As you can see, the drywall is a mess throughout, but don’t let that worry you, there’s nothing structural here.  Re-drywalling isn’t terribly expensive. You’ve probably not seen a cross-braced stud wall.  Typically they’re seen in areas with earthquakes to reduce cracking with movement.  While we’re not as quake-y as California, they’re nice to have as foundations settle to minimize cracks.

Meanwhile, up in 504 you’re ready for a bath. The master has what you want … dual sinks, separate shower and tub, and a water closet.  The window brings in natural light. Some folks don’t like the mirror wall, but I don’t mind them.  I have both individual mirrors and wall-to-wall and I’m OK either way.

In 404, you’ll pretty much always feel like you need a bath until the renovation is done. It’s nice to see it’s still there (given the state of things elsewhere).  As you can see on the mirror, there’s been damage unseen in this picture though.  The water closet door appears off its hinges and if they’re not showing the vanity, it’s probably for a reason.

Pretty good low-rise view for being in the thick of Uptown – from either unit.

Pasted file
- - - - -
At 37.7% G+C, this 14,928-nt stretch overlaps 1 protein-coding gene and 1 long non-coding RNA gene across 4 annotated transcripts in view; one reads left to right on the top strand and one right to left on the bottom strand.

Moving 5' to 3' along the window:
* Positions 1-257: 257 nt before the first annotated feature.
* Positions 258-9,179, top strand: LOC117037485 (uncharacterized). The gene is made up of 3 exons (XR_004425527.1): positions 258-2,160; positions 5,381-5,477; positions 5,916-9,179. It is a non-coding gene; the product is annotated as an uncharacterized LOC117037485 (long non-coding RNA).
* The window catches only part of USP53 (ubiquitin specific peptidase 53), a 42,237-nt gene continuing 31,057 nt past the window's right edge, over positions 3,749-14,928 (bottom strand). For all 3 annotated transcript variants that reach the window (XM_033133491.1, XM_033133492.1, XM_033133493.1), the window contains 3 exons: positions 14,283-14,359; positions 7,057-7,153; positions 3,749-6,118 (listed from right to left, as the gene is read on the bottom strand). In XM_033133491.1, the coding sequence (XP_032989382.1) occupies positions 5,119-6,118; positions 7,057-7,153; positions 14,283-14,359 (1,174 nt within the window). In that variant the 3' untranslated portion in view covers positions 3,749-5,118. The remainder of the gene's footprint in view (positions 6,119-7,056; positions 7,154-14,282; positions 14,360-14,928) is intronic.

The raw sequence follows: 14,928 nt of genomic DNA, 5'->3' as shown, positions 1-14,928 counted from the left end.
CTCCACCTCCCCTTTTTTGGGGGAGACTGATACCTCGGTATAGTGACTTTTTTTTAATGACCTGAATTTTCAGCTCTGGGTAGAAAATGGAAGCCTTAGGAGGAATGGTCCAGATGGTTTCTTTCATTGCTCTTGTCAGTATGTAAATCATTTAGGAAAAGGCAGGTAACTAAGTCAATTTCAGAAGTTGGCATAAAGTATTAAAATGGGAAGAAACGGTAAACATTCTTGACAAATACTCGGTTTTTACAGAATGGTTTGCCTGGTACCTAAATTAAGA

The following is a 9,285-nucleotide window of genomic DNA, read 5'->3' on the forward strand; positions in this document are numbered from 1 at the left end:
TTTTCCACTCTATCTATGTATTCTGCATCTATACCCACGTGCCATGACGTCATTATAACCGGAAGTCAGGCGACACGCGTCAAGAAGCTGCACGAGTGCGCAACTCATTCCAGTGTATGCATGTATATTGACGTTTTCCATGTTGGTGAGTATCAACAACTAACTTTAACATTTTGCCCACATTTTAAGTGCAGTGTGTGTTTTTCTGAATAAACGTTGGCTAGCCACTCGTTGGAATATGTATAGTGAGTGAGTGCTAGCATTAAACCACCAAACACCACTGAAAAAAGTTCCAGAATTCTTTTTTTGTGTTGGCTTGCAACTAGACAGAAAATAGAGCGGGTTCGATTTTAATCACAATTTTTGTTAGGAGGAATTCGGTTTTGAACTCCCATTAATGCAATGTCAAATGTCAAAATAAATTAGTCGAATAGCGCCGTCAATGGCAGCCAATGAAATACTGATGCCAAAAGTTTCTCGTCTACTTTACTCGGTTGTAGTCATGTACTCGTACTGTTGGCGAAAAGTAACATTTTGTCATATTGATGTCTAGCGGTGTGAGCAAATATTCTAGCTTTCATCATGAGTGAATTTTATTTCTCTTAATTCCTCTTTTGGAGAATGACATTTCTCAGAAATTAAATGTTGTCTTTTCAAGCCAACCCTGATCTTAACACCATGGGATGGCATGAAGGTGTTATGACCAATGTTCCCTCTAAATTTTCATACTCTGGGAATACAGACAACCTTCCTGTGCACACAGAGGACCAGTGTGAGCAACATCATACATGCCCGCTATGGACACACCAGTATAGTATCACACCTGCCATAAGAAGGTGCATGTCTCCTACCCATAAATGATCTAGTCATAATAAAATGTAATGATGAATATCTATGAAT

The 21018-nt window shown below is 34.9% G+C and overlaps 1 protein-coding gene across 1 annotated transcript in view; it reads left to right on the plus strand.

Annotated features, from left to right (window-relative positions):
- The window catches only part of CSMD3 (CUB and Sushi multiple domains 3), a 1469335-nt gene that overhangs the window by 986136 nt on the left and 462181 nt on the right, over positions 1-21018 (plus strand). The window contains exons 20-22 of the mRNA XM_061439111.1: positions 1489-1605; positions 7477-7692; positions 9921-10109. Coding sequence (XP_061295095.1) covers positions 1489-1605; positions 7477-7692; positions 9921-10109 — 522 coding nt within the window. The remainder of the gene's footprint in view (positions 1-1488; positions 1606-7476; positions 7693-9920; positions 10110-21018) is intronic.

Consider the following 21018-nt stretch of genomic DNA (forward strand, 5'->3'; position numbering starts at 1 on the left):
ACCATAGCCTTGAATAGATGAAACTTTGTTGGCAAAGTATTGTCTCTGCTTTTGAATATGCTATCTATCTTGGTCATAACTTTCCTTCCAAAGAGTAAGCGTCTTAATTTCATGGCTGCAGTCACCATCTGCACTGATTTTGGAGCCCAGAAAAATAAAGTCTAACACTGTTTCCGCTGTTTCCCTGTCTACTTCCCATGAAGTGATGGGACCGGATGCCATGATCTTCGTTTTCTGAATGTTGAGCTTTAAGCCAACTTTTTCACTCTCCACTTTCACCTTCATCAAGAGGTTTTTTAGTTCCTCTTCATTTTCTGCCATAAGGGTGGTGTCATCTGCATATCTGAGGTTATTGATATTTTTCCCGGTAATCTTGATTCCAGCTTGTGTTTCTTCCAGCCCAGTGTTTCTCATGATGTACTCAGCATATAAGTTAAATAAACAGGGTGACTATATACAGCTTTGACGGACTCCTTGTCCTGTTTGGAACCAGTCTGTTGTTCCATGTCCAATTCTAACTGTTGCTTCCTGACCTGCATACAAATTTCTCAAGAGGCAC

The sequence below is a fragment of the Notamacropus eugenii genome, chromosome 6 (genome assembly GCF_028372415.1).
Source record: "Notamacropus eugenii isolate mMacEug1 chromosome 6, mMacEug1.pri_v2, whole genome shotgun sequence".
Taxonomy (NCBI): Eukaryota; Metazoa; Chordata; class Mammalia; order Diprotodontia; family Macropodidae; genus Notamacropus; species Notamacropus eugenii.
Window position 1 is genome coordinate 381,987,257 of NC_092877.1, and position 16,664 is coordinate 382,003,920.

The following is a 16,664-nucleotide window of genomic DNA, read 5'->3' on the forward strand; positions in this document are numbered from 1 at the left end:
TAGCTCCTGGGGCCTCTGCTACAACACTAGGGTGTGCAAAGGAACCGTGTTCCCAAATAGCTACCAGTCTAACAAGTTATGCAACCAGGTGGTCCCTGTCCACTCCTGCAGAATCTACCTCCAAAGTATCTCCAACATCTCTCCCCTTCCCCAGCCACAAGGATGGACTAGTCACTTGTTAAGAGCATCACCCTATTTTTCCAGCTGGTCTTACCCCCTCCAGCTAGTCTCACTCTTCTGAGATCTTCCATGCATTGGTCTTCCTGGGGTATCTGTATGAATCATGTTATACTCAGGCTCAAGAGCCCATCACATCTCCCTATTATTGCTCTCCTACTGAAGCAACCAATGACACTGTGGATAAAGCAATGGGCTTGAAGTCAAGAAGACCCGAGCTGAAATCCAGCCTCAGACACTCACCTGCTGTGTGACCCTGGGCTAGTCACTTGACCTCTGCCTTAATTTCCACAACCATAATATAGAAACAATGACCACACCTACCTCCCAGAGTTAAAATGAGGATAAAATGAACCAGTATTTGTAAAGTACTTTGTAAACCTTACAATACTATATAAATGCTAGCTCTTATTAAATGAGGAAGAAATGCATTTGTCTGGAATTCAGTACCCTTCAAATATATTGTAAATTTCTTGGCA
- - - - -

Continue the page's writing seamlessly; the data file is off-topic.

Let’s Talk

If you’re interested in renting 504, look at 404 and count your blessings.

If you’re interested in buying 404, look at unit 504 to see what could be.  Unit 404 represents opportunity.  Have your Realtor run you comps for this building and look at all the pictures to judge unit condition (likely pretty equal in this newer building).  Then you can see what selling prices are (not list prices) for this building.  Figure out how much the renovation will cost, add a good cushion for unforeseen costs, the annoyance, and a small profit.  That will give you an idea what to pay for unit 404.

If you get a good deal, perform a well-conceived, contemporary, and quality renovation. It’s a cinch that since being built in 2004 a renovated 404 will have the newest interior in the building. That’ll go a long way when you sell.  By then, buyers will be even more tired of the original Mediterranean beige and limestone palette … and this place will be as hot as Uptown.

Have a look at these units. Perhaps it’s time to stop being an armchair HGTV quarterback.

 

Remember:  High-rises, HOAs and renovation are my beat. But I also appreciate modern and historical architecture balanced against the YIMBY movement.  If you’re interested in hosting a Candysdirt.com Staff Meeting event, I’m your guy. In 2016 and 2017, the National Association of Real Estate Editors has recognized my writing with two Bronze (2016, 2017) and two Silver (2016, 2017) awards.  Have a story to tell or a marriage proposal to make?  Shoot me an email sharewithjon@candysdirt.com.

 

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Jon Anderson

Jon Anderson is CandysDirt.com's condo/HOA and developer columnist, but also covers second home trends on SecondShelters.com. An award-winning columnist, Jon has earned silver and bronze awards for his columns from the National Association of Real Estate Editors in both 2016, 2017 and 2018. When he isn't in Hawaii, Jon enjoys life in the sky in Dallas.